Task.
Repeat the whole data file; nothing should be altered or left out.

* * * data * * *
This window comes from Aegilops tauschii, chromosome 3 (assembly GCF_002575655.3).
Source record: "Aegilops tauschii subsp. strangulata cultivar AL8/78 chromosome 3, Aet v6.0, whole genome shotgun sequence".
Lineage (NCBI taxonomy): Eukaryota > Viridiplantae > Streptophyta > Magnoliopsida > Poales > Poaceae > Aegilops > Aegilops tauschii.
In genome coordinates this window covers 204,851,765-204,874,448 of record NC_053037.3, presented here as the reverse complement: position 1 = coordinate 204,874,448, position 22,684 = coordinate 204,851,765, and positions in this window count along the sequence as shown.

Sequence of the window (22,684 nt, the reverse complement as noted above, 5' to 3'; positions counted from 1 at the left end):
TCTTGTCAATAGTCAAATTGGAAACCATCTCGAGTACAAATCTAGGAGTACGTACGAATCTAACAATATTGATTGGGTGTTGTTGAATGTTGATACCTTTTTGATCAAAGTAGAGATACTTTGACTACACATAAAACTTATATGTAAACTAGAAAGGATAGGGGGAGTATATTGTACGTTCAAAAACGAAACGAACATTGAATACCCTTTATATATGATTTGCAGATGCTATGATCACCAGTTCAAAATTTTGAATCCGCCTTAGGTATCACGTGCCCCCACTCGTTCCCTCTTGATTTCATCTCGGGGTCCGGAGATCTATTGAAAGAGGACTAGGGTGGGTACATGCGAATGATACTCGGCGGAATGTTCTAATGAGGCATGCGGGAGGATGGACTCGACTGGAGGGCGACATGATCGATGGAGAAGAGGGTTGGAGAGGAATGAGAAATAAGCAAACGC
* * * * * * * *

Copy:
This window comes from Aegilops tauschii, chromosome 3 (assembly GCF_002575655.3).
Source record: "Aegilops tauschii subsp. strangulata cultivar AL8/78 chromosome 3, Aet v6.0, whole genome shotgun sequence".
Lineage (NCBI taxonomy): Eukaryota > Viridiplantae > Streptophyta > Magnoliopsida > Poales > Poaceae > Aegilops > Aegilops tauschii.
In genome coordinates this window covers 204,851,765-204,874,448 of record NC_053037.3, presented here as the reverse complement: position 1 = coordinate 204,874,448, position 22,684 = coordinate 204,851,765, and positions in this window count along the sequence as shown.

Sequence of the window (22,684 nt, the reverse complement as noted above, 5' to 3'; positions counted from 1 at the left end):
TCTTGTCAATAGTCAAATTGGAAACCATCTCGAGTACAAATCTAGGAGTACGTACGAATCTAACAATATTGATTGGGTGTTGTTGAATGTTGATACCTTTTTGATCAAAGTAGAGATACTTTGACTACACATAAAACTTATATGTAAACTAGAAAGGATAGGGGGAGTATATTGTACGTTCAAAAACGAAACGAACATTGAATACCCTTTATATATGATTTGCAGATGCTATGATCACCAGTTCAAAATTTTGAATCCGCCTTAGGTATCACGTGCCCCCACTCGTTCCCTCTTGATTTCATCTCGGGGTCCGGAGATCTATTGAAAGAGGACTAGGGTGGGTACATGCGAATGATACTCGGCGGAATGTTCTAATGAGGCATGCGGGAGGATGGACTCGACTGGAGGGCGACATGATCGATGGAGAAGAGGGTTGGAGAGGAATGAGAAATAAGCAAACGC